For example, the color temperature of a candle flame, sunrise and sunset have the same color temperature, knowing that its color temperature is the same, could you say that these sources are similar or equivalent? Could you say that they would produce the same picture of a scene? Could you say that the values of the pixels are the same with these three sources of light? Thanks in advance
It's roughly true that light sources with the same color temperature have the same appearance. In fact, matching light sources in this way is exactly the reason we use the Kelvin WB scale in photography. However, there are three big caveats.
First, there's also a magenta-green axis
Human perception of color is complicated. White balance as measured in Kelvin is simplification of one aspect of that perception, basically relating to orange/blue balance. This is reasonably helpful for light sources that approximate blackbody radiation, but doesn't fit for a lot of artificial light sources, which may tilt more towards green or magenta — tints which are off the Kelvin WB scale. See How does Kelvin for color temperature relate to Kelvin for actual temperature? for details on the Kelvin scale, and Relationship between tint-temp and magenta-green-blue-amber white balance corrections?
Second, not every light source covers a complete spectrum
Sunlight filtered through the atmosphere, or the candlelight you mention, or an incandescent bulb — all of these have a clear weight on that Kelvin scale, but they also put out light across the visible spectrum (and into the invisible infrared and ultraviolet). This is not the case with gas-discharge or fluorescent light sources. That includes sodium-vapor streetlights, fluorescent bulbs, and LED lighting.
Our perception of color depends on wavelengths reflected by the lit objects in the scene. If those wavelengths are reduced (or entirely missing) in the source light, they can't be reflected, and that alters our perception of color.
For more on this, see What is Colour Rendering Index (CRI)? — and Can I color-balance a photo if I know the light source within the photo?, where someone wants to balance color but is limited by the narrow-band light source.
Third, the numbers are nominal.
No candle flame snaps to exactly 1800K, and the color of sunrise and sunset is so complex that it's probably safe to say that literally every one is different. The labeled values on lights are not precise — probably more so for gear designed for photography, but consumer light bulbs will vary quite a bit from what the box says (as well as from brand to brand).
Could you say that the values of the pixels are the same with these three sources of light?
And in practice, no, this is completely unlikely.
They may, however, be similar enough that they work together in a single photograph without causing the disruptive look we get when one area of the photograph is cool blue and another quite orange due to mixed lighting.
In your example of a bulb rated 2800K and a sunrise or sunset coming through a window (nominally 2400K), the window light may look a little warm (that is, warm in the artistic rather than physical sense: more orange) in your photograph balanced for the 2800K bulb — but then, that may be exactly what you want.
Color temperature models a color spectrum only for blackbody radiation. This is pretty much perfect for plasma balls like the sun as seen from space. It also works to some degree for daylight (which is composed of a blue sky in the form of scattered sunlight and a yellowish tinted sun, together approximating the original sunlight). However, at dawn and sunset, there is a whole lot more of scattering and absorption going on. This doesn't change the temperature of the original light source but heavily modifies its spectrum. The result is not comparable to blackbody radiation even though it is a mostly continuous spectrum.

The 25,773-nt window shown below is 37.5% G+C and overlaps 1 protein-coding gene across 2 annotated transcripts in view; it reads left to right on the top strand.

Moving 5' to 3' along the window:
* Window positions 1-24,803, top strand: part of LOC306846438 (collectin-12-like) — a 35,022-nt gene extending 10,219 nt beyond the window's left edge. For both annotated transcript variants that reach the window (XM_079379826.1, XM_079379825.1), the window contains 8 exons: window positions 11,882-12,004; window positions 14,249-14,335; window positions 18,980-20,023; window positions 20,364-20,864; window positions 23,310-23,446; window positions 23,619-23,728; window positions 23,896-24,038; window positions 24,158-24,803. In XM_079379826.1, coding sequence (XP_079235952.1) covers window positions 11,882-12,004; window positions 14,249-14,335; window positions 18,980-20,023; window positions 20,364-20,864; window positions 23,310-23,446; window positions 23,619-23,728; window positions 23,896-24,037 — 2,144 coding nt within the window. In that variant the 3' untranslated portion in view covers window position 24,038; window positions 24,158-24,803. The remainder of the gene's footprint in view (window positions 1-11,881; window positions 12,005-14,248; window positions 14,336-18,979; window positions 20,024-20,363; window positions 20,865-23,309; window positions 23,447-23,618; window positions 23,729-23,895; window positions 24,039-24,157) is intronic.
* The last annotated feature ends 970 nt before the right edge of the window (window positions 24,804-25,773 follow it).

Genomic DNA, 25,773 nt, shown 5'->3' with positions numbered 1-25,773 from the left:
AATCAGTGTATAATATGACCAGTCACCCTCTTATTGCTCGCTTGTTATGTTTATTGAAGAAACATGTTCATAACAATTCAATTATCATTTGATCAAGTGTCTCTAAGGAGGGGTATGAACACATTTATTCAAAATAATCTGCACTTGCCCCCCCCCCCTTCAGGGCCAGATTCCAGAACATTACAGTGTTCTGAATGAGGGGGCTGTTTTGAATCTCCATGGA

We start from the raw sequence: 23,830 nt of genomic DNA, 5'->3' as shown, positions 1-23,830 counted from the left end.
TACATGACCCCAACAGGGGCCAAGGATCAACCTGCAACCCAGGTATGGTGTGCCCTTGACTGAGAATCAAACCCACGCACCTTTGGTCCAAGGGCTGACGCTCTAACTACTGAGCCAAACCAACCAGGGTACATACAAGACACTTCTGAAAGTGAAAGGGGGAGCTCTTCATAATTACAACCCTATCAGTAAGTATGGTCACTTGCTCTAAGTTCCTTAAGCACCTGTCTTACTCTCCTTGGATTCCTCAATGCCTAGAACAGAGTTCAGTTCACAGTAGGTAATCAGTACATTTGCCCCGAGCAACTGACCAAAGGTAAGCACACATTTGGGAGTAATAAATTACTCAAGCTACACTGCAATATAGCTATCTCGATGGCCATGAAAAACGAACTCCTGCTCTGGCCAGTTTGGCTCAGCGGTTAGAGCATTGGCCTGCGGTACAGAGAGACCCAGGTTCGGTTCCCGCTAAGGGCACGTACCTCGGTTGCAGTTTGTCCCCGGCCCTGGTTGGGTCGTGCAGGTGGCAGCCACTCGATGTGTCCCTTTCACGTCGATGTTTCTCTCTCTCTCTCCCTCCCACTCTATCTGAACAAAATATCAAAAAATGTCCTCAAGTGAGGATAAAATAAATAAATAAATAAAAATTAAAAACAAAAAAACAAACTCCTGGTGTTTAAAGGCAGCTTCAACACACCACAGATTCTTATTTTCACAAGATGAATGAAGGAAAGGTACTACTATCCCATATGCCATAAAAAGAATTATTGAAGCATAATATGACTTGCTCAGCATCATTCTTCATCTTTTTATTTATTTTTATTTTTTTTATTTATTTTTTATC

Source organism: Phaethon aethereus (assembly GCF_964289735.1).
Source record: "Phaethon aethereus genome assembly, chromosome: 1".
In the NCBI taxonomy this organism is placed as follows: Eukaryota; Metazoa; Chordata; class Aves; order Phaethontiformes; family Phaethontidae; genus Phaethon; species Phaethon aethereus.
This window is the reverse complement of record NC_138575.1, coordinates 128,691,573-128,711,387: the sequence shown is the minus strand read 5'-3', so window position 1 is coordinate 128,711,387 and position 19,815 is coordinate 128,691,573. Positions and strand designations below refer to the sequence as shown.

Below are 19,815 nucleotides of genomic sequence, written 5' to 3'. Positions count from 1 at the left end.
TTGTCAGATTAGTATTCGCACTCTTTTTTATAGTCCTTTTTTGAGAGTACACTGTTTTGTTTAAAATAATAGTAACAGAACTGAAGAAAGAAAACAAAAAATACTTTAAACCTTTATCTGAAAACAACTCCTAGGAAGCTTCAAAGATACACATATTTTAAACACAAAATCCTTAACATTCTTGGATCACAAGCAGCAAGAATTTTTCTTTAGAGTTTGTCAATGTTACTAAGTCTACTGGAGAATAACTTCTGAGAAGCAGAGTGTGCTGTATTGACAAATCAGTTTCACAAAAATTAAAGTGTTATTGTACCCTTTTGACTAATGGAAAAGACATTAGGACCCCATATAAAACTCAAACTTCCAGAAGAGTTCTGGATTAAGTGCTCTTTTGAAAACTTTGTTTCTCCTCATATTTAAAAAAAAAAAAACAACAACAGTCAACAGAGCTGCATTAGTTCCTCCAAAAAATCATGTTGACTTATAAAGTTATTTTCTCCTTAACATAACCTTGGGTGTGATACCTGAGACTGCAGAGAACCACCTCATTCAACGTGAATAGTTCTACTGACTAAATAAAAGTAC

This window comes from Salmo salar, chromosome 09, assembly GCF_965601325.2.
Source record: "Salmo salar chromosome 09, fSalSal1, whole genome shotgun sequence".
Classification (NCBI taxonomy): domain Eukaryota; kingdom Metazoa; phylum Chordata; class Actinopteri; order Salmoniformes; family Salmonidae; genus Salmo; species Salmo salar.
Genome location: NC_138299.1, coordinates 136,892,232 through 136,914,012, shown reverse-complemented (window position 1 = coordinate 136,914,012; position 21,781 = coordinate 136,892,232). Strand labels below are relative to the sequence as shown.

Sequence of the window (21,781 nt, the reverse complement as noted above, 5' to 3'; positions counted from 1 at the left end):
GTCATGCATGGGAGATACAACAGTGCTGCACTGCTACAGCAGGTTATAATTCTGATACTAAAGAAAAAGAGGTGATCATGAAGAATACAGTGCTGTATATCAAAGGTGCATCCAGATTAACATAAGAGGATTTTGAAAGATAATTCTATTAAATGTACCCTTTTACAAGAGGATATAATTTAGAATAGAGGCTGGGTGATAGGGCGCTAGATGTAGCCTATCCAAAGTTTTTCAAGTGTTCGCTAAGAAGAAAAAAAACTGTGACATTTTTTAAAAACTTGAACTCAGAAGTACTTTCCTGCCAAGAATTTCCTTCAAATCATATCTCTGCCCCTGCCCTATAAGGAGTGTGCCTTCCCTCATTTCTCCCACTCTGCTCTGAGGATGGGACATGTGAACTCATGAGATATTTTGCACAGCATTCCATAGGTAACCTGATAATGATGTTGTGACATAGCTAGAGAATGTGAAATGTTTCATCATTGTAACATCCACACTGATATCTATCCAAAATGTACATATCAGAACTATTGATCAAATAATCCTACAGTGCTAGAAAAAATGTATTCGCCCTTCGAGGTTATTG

In contrast, a candle flame is more or less "the real thing" with regard to corresponding to blackbody radiation.
How much does this difference matter with regard to colors? Well, you rarely photograph direct light sources (like sun or candle flame) as primary objects, instead you are interested in the reflection of their light from colored surfaces. A non-white surface does not reflect light in the three primary colors RGB but rather in a continuum of the light spectrum (fluorescent colors are worse since they may respond with light of a different wavelength from what they are hit with, but let's not look at them for now). Thus even if, for the sake of argument, you manage to get matching colors from imaging a candle flame and a sunset, that doesn't mean that the scene lit by them exhibits the same color.
This is sort of the bane of paint manufacturers: they cannot afford to match paints using an RGB (or other merely three-dimensional) model since that only works assuming one particular light source wavelength distribution. At the worst, paints match perfectly in daylight and diverge already when it gets overcast. Making paints of different composition match even under a variety of flourescent lightings is a nightmare.
It wouldn't be accurate to say the sources are the same but it would be accurate to say the they are similar. Atmospheric differences (moisture, dust, etc.) can change the color temperature of the sun not just from day to day, but even from minute to minute.
Since lighting conditions are often dim, if you want to photograph a subject in these conditions, a flash might be used. You can use a CTO gel on the flash (CTO = Color Temperature Orange) to bring the color of the flash closer to the color of the candlelight or sunlight so that any color-adjustments performed in post processing wont have radically different color temperatures. But even the CTO gels come in 1/4, 1/2, 3/4 and full CTO strength (depending on whether you need a pale yellow/gold vs. an intense orange).